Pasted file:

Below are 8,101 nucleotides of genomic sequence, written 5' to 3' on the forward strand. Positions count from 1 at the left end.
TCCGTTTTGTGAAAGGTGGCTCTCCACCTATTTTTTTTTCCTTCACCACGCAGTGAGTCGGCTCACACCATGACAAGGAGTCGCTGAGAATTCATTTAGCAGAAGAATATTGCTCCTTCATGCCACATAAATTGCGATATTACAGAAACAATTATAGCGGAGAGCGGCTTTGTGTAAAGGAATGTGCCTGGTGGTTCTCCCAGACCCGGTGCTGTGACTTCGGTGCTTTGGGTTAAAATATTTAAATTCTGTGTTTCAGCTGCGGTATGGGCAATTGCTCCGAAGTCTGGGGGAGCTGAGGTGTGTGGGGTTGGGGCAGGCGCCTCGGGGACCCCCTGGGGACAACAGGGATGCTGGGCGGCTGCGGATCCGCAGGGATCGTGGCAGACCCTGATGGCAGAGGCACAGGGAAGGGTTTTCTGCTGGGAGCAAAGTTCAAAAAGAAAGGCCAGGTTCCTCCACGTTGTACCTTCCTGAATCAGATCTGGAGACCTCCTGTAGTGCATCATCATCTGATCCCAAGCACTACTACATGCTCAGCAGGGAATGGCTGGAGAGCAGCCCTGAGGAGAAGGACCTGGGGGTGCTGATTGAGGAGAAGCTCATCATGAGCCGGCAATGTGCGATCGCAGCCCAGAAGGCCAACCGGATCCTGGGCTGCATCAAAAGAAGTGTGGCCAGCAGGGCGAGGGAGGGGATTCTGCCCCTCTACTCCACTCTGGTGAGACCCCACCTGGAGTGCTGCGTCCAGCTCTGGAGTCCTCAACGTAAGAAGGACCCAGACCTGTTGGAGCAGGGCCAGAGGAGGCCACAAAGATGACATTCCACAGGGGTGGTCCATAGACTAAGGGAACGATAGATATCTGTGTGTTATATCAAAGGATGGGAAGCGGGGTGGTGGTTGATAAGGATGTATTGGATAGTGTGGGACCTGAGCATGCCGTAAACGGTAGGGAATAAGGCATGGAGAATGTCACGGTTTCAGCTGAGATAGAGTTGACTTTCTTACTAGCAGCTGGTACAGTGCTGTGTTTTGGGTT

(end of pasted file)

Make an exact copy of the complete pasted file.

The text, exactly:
Below are 8,101 nucleotides of genomic sequence, written 5' to 3' on the forward strand. Positions count from 1 at the left end.
TCCGTTTTGTGAAAGGTGGCTCTCCACCTATTTTTTTTTCCTTCACCACGCAGTGAGTCGGCTCACACCATGACAAGGAGTCGCTGAGAATTCATTTAGCAGAAGAATATTGCTCCTTCATGCCACATAAATTGCGATATTACAGAAACAATTATAGCGGAGAGCGGCTTTGTGTAAAGGAATGTGCCTGGTGGTTCTCCCAGACCCGGTGCTGTGACTTCGGTGCTTTGGGTTAAAATATTTAAATTCTGTGTTTCAGCTGCGGTATGGGCAATTGCTCCGAAGTCTGGGGGAGCTGAGGTGTGTGGGGTTGGGGCAGGCGCCTCGGGGACCCCCTGGGGACAACAGGGATGCTGGGCGGCTGCGGATCCGCAGGGATCGTGGCAGACCCTGATGGCAGAGGCACAGGGAAGGGTTTTCTGCTGGGAGCAAAGTTCAAAAAGAAAGGCCAGGTTCCTCCACGTTGTACCTTCCTGAATCAGATCTGGAGACCTCCTGTAGTGCATCATCATCTGATCCCAAGCACTACTACATGCTCAGCAGGGAATGGCTGGAGAGCAGCCCTGAGGAGAAGGACCTGGGGGTGCTGATTGAGGAGAAGCTCATCATGAGCCGGCAATGTGCGATCGCAGCCCAGAAGGCCAACCGGATCCTGGGCTGCATCAAAAGAAGTGTGGCCAGCAGGGCGAGGGAGGGGATTCTGCCCCTCTACTCCACTCTGGTGAGACCCCACCTGGAGTGCTGCGTCCAGCTCTGGAGTCCTCAACGTAAGAAGGACCCAGACCTGTTGGAGCAGGGCCAGAGGAGGCCACAAAGATGACATTCCACAGGGGTGGTCCATAGACTAAGGGAACGATAGATATCTGTGTGTTATATCAAAGGATGGGAAGCGGGGTGGTGGTTGATAAGGATGTATTGGATAGTGTGGGACCTGAGCATGCCGTAAACGGTAGGGAATAAGGCATGGAGAATGTCACGGTTTCAGCTGAGATAGAGTTGACTTTCTTACTAGCAGCTGGTACAGTGCTGTGTTTTGGGTT